The line-up of panelists included numerous well-known local and regional LPs and GPs. Unfortunately, some of the panels were composed of speakers doing their business predominantly in CEE countries and this resulted in some of the panels having a less relevant geographical focus for any Nordic or even Baltic listeners.
As regards the current market for fundraising of GPs and the LPs’ perspective of fundraising it was noted that the market remains bullish with fund managers raising larger funds which are geared also towards later-stage investments. A few LPs told that they are looking to decrease the number of GP relationships and are thus looking for GPs who invest across multiple strategies. The market for secondary transactions as an alternative for extending fund terms seems to be developing which provides increased liquidity to LPs. For GPs who are raising their first fund it was stressed that perseverance and believing in your own vision is key. It should also be remembered that the fundraising is only the beginning of the LP/GP relationship.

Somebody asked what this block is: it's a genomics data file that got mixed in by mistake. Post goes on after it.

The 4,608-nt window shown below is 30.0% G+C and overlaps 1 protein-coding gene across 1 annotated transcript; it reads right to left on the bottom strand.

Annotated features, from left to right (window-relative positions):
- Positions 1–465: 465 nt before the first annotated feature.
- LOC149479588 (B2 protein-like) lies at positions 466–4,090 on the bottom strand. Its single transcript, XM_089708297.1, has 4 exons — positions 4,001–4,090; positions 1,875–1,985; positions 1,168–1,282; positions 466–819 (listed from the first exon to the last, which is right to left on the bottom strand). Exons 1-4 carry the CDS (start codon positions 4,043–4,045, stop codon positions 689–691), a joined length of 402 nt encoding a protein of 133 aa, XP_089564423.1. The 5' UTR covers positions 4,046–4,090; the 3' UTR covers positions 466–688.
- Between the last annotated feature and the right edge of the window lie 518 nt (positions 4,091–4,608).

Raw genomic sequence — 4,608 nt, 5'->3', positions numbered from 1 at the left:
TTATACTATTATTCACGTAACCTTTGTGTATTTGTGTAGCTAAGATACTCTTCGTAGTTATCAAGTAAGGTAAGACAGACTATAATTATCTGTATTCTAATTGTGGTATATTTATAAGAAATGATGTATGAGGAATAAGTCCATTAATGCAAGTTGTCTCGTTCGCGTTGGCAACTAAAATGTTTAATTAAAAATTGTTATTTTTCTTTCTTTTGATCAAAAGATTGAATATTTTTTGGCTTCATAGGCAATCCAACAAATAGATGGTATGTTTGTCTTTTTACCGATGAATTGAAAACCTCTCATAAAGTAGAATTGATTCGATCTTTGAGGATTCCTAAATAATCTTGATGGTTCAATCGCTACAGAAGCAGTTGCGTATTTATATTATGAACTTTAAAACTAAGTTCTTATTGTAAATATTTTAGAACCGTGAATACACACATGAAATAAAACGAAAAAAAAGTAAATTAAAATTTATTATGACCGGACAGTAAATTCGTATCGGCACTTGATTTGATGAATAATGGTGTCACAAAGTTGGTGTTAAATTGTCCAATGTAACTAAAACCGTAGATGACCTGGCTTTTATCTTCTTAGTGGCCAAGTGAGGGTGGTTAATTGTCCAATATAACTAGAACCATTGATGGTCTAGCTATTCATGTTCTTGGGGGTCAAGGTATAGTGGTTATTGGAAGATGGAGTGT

The panel on deal sourcing for VCs stressed the importance of own networks as a source of deal flow. The old adage of the team being key when evaluating investment opportunities seems as relevant as ever, but VCs ought to be mindful of their own role in the partnership by recognizing what they can bring to the table. As regards the Nordics and Baltics, times appear to be better than ever with the whole eco system thriving and entrepreneurship being valued. Recent successes such as Spotify and Supercell provide local role models and the next step is to start beating the bigger markets. That being said, the importance of international partners in e.g. London and Silicon Valley should not be underestimated.
The day came full circle with the panel on exits and also this panel recognized secondary transactions as a recent development providing early stage investors an interesting exit option. When planning an exit, the relationships with potential buyer candidates should be built at a very early stage. Some of the most common challenges in connection with exits seem to be greed, misaligned interests of different stakeholders, a lack of exit options, changes in key personnel, management losing focus due to the exit process and/or grooming the team for interaction with buyers. Geographically the US remains an attractive market for exiting also Nordic and Baltic companies, while an increase in the importance of Chinese buyers remains uncertain.
On a general level, most panels were full of optimism and such optimism is easy to share at least from a Finnish perspective with local funds raising healthy amounts of money and larger and later-stage financing rounds of Finnish companies becoming more commonplace.